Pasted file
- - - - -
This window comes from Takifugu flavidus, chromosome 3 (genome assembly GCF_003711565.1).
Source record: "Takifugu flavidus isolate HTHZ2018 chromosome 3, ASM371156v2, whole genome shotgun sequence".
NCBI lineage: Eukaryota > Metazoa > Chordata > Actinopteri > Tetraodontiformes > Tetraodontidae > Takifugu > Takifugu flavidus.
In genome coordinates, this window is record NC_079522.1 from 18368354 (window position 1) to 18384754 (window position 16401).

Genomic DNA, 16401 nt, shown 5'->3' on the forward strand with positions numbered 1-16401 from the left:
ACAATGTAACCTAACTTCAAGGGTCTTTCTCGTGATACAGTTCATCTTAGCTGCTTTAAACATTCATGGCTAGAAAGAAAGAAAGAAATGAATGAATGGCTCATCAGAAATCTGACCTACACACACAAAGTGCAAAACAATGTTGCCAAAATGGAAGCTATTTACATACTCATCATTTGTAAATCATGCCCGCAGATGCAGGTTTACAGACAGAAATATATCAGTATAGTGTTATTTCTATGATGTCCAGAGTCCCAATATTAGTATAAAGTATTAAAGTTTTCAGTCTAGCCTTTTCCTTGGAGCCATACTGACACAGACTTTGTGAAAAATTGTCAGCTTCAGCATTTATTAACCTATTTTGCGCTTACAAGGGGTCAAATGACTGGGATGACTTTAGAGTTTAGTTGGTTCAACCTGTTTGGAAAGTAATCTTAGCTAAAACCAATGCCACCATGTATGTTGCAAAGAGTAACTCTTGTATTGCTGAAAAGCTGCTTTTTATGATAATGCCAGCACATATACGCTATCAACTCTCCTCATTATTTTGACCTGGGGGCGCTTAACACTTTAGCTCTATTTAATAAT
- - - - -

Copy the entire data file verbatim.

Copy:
This window comes from Takifugu flavidus, chromosome 3 (genome assembly GCF_003711565.1).
Source record: "Takifugu flavidus isolate HTHZ2018 chromosome 3, ASM371156v2, whole genome shotgun sequence".
NCBI lineage: Eukaryota > Metazoa > Chordata > Actinopteri > Tetraodontiformes > Tetraodontidae > Takifugu > Takifugu flavidus.
In genome coordinates, this window is record NC_079522.1 from 18368354 (window position 1) to 18384754 (window position 16401).

Genomic DNA, 16401 nt, shown 5'->3' on the forward strand with positions numbered 1-16401 from the left:
ACAATGTAACCTAACTTCAAGGGTCTTTCTCGTGATACAGTTCATCTTAGCTGCTTTAAACATTCATGGCTAGAAAGAAAGAAAGAAATGAATGAATGGCTCATCAGAAATCTGACCTACACACACAAAGTGCAAAACAATGTTGCCAAAATGGAAGCTATTTACATACTCATCATTTGTAAATCATGCCCGCAGATGCAGGTTTACAGACAGAAATATATCAGTATAGTGTTATTTCTATGATGTCCAGAGTCCCAATATTAGTATAAAGTATTAAAGTTTTCAGTCTAGCCTTTTCCTTGGAGCCATACTGACACAGACTTTGTGAAAAATTGTCAGCTTCAGCATTTATTAACCTATTTTGCGCTTACAAGGGGTCAAATGACTGGGATGACTTTAGAGTTTAGTTGGTTCAACCTGTTTGGAAAGTAATCTTAGCTAAAACCAATGCCACCATGTATGTTGCAAAGAGTAACTCTTGTATTGCTGAAAAGCTGCTTTTTATGATAATGCCAGCACATATACGCTATCAACTCTCCTCATTATTTTGACCTGGGGGCGCTTAACACTTTAGCTCTATTTAATAAT